CHAPTER FOUR: RESULTS

The purpose of this research was to study employee perspectives of the leadership style of managers within nonprofit institutions. Specifically, this study aimed to understand the impact of leadership style on employees in human services organizations located in the northeastern United States. The study was a two-group design. Two groups of employees were compared on the quality of leadership between their managers, differentiated by managers who hold human services degrees and managers who do not hold human services degrees. Quality of leadership was measured as three specific leadership behaviors (aims or goals emphasis; personal backing; and work easing or facilitation). The intent was to identify management factors that could improve the functioning of a human services organization.

This results chapter is divided into six sections. The first section lists the research questions. The second section briefly describes data screening, reliability, summated scales, and statistical tests used to analyze the data. The third section presents the participants’ demographic characteristics. The fourth section presents descriptive statistics for summated scales and managerial effectiveness along with correlations for identifying the analytical approach to address the research questions. The fifth section presents results for Research Questions 1, 2, and 3. The sixth and final section is the summary.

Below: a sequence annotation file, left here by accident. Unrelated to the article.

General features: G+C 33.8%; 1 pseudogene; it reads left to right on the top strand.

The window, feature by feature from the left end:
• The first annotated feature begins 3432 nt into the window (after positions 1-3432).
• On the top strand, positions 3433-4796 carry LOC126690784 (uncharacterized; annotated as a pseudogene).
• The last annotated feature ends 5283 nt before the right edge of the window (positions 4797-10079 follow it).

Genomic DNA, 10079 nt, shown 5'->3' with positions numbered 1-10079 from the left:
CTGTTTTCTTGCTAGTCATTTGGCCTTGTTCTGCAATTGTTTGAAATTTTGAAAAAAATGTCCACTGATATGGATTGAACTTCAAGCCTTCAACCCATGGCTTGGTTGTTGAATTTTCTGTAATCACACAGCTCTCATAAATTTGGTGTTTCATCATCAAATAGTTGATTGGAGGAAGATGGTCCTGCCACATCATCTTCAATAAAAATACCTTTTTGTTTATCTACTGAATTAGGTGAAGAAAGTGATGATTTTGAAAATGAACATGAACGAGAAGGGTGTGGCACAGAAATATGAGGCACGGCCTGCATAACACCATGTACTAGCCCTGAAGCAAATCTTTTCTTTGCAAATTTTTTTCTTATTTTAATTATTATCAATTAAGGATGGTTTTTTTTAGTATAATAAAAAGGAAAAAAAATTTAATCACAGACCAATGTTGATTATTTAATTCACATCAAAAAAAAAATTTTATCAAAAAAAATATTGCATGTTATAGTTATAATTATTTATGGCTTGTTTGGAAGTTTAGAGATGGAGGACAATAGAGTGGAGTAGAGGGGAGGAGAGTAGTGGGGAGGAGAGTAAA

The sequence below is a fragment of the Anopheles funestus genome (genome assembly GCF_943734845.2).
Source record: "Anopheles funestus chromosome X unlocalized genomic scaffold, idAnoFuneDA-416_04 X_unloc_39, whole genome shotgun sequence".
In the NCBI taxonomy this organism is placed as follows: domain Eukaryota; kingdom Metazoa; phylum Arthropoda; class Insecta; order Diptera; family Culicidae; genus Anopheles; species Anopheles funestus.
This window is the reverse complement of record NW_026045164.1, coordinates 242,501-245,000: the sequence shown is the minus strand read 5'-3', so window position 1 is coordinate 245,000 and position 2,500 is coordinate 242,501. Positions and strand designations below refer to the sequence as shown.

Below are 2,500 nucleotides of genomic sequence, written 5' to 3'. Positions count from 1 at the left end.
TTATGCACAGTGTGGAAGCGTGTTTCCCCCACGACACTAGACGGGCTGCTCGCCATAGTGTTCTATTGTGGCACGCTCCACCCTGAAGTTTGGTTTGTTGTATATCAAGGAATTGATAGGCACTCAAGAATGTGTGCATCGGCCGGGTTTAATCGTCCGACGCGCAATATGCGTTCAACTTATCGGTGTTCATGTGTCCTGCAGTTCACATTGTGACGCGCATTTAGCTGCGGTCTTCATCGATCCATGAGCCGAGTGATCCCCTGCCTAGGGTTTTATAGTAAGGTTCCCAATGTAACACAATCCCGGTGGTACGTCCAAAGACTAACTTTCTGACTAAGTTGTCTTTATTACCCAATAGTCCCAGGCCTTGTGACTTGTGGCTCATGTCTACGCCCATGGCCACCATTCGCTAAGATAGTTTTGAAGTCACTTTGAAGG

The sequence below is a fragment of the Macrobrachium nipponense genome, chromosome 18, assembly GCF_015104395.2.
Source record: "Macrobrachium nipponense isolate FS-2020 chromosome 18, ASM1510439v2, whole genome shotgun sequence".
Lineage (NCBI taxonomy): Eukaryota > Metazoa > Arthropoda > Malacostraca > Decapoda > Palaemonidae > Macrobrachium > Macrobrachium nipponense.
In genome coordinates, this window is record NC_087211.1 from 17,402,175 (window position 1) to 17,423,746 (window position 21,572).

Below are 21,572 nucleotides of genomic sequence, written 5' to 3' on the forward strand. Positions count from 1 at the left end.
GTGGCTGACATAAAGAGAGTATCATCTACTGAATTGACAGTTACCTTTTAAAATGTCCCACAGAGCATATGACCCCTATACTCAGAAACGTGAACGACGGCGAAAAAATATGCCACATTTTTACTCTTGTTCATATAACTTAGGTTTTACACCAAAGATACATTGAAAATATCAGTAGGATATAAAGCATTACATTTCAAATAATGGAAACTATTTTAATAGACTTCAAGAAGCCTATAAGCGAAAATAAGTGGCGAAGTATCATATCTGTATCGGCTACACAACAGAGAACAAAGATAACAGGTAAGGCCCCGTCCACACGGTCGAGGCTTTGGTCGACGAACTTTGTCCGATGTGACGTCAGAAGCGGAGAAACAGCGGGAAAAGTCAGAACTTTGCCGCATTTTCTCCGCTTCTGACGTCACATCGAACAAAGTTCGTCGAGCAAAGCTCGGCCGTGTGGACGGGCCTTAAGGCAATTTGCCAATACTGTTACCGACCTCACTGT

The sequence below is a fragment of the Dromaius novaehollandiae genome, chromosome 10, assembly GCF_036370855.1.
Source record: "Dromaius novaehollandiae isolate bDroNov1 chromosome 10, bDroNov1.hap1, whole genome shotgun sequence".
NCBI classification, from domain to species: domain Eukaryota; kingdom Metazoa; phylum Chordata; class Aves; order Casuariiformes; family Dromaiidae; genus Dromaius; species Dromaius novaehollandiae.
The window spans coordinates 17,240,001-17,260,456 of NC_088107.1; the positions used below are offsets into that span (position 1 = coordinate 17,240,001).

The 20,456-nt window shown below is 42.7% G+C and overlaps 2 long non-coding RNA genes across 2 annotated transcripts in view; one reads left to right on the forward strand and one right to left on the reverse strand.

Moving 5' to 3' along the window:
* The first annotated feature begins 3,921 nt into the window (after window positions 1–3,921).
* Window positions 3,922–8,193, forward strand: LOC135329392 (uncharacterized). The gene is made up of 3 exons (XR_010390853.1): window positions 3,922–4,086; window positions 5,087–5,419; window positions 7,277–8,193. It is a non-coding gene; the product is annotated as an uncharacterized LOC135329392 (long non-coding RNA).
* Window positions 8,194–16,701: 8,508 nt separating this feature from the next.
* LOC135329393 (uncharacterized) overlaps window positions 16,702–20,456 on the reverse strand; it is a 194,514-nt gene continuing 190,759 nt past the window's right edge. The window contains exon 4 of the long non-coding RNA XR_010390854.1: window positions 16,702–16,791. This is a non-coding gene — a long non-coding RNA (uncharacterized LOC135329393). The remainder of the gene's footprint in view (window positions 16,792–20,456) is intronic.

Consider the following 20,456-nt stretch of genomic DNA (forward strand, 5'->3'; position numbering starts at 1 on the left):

Research Questions

This study was guided by three research questions. They correspond to the three leadership behaviors of interest (aims or goals emphasis; personal backing; and work easing or facilitation). Associated hypotheses are listed in sections that present the results for the research questions.

Research Question 1 (RQ1)

Is there a difference in aims or goals emphasis, as a leadership behavior, between non-profit human services managers with and without human services degrees?